4) Once in a flare, coping strategies do matter. Some try to regain control on their own, some seek medical help right away while some Leave it as the final option.

5) One of the best ways to better manage a flare is to keep a self-help plan ready in consultation with your Rheumie. We have discussed this in the past here on the blog. Let it roll as soon as a flare is recognised & seek a Rheumie appointment in the mean time.

All in all, life of a #rheum patient is indeed a juggling act with a need to balance every aspect of life so as to keep RA & its impact in the background.

DMARDs/ biologics, positive attitude & the right coping strategies help in this regard.

In case, RA tends to overpower & come to forefront in form of a flare, there is no need to panic. Roll out the ‘flare plan’ immediately & push RA in the background again.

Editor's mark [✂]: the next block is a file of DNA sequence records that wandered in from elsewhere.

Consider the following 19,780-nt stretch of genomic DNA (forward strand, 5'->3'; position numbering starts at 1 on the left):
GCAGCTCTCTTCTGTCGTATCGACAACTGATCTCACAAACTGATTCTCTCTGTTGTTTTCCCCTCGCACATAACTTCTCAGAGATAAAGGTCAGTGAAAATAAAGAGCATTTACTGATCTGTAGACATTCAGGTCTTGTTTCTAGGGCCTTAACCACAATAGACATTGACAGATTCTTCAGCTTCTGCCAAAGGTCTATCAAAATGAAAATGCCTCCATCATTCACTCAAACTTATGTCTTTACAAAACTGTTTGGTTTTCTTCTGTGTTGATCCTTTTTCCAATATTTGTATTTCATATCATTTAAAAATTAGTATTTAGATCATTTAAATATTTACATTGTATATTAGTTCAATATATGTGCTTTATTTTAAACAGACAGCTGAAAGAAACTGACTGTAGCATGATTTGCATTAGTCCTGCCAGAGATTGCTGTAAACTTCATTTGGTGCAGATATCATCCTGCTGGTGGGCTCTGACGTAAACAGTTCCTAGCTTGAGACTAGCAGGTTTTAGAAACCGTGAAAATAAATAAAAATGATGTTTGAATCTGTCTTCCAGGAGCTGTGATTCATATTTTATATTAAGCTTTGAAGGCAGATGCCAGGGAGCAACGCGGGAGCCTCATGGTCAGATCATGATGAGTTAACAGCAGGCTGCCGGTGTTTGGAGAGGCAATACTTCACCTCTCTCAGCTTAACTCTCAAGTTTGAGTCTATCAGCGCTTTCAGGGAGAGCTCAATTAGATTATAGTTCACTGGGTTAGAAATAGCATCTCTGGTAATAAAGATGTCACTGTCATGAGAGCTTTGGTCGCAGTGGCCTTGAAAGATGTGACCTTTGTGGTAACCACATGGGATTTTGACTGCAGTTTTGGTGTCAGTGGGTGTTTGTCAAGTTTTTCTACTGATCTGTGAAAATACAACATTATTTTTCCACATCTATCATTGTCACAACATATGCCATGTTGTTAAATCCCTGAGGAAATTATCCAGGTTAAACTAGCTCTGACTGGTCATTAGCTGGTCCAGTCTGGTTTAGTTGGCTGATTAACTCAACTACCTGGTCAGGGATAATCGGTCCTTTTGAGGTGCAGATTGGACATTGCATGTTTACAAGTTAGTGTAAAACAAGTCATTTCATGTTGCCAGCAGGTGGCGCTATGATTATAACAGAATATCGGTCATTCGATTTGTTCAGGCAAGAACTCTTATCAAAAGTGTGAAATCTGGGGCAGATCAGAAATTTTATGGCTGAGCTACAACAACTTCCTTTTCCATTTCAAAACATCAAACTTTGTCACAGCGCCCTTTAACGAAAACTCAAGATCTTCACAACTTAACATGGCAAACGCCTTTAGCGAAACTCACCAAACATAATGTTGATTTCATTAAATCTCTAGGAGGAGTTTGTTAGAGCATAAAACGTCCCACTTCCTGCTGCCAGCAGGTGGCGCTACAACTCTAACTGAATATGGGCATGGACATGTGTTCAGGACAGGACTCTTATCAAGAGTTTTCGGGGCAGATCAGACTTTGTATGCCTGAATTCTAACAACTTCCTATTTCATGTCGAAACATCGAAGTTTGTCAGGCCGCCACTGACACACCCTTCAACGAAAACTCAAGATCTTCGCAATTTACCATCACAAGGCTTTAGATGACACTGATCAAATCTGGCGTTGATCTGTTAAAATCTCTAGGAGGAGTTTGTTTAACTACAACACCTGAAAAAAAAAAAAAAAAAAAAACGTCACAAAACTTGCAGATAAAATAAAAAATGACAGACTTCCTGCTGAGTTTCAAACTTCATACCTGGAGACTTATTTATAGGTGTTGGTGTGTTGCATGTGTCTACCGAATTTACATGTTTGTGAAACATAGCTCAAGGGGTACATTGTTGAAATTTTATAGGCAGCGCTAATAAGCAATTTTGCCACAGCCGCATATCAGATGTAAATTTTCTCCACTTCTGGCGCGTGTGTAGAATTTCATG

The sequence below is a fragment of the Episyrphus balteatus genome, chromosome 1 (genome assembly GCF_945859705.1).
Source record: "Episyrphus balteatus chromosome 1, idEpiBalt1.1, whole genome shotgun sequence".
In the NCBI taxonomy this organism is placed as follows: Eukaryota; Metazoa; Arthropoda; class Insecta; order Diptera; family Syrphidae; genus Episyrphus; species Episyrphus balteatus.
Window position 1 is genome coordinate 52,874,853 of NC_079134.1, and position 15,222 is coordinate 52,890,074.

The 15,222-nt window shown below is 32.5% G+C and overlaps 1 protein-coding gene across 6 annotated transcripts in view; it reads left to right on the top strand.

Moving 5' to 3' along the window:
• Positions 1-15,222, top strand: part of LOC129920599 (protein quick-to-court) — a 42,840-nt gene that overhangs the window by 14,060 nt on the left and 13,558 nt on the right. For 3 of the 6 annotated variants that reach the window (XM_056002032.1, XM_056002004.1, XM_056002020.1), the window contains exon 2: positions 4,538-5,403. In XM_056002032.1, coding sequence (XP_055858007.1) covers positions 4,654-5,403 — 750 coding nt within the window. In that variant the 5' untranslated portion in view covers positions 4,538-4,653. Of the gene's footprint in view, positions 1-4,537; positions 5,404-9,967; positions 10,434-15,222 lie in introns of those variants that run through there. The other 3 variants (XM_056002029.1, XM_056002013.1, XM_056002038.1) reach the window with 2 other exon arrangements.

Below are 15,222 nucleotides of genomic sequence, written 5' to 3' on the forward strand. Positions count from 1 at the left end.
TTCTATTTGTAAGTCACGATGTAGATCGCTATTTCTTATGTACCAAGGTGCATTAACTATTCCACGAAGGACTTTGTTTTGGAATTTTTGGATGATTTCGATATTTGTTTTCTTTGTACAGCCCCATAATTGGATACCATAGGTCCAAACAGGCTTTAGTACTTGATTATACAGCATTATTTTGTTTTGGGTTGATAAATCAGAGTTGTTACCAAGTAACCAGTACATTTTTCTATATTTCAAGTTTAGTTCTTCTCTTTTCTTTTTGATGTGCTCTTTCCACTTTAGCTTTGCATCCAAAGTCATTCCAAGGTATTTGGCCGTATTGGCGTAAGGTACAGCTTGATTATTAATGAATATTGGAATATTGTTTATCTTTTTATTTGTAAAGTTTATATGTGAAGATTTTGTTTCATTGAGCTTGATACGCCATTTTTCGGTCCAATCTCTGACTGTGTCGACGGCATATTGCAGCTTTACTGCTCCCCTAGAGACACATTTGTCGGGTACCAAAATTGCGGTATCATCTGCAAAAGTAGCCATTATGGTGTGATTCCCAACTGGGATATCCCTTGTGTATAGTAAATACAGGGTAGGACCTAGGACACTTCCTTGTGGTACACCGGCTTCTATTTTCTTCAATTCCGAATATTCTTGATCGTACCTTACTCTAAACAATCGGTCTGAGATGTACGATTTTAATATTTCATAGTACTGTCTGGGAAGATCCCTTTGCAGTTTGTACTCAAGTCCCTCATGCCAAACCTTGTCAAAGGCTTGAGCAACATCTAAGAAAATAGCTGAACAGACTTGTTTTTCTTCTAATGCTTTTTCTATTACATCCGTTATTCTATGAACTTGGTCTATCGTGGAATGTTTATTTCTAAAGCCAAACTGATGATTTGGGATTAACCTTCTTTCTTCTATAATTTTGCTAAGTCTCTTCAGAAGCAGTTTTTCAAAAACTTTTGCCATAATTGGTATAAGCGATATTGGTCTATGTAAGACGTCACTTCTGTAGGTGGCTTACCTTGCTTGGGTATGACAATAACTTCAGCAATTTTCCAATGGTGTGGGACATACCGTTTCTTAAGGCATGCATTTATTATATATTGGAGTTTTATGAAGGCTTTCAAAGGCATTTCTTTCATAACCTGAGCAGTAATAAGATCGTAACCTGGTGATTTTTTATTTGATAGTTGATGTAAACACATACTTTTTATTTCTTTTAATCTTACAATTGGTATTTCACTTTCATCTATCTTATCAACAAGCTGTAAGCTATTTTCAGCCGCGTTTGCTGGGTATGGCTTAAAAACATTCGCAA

Tame your RA

Resources:

1) Study- It’s like a juggling act: rheumatoid arthritis patient perspectives on daily life and flare while on current treatment regimes. Caroline A. Flurey & colleagues Rheumatology (2013) doi: 10.1093/rheumatology/ket416

2) How to plan a house cleaning job with RA?

3) How to arrange the kitchen if you have arthritis?

4) Tips for painless cooking.

image courtesy: http://www.openclipart.org


Steroids for Rheumatoid Arthritis: Misconceptions & the reality

December 21, 2013

Steroids……

More bad than good comes to one’s mind when steroids are mentioned, isn’t it? Steroids (Glucocorticoids) have been equated with all that allopathy has to offer for its arthritis patients. It is thought that each & every patient consulting a Rheumatologist would be on long-term steroids irrespective of his diagnosis & would invariably end up with side effects.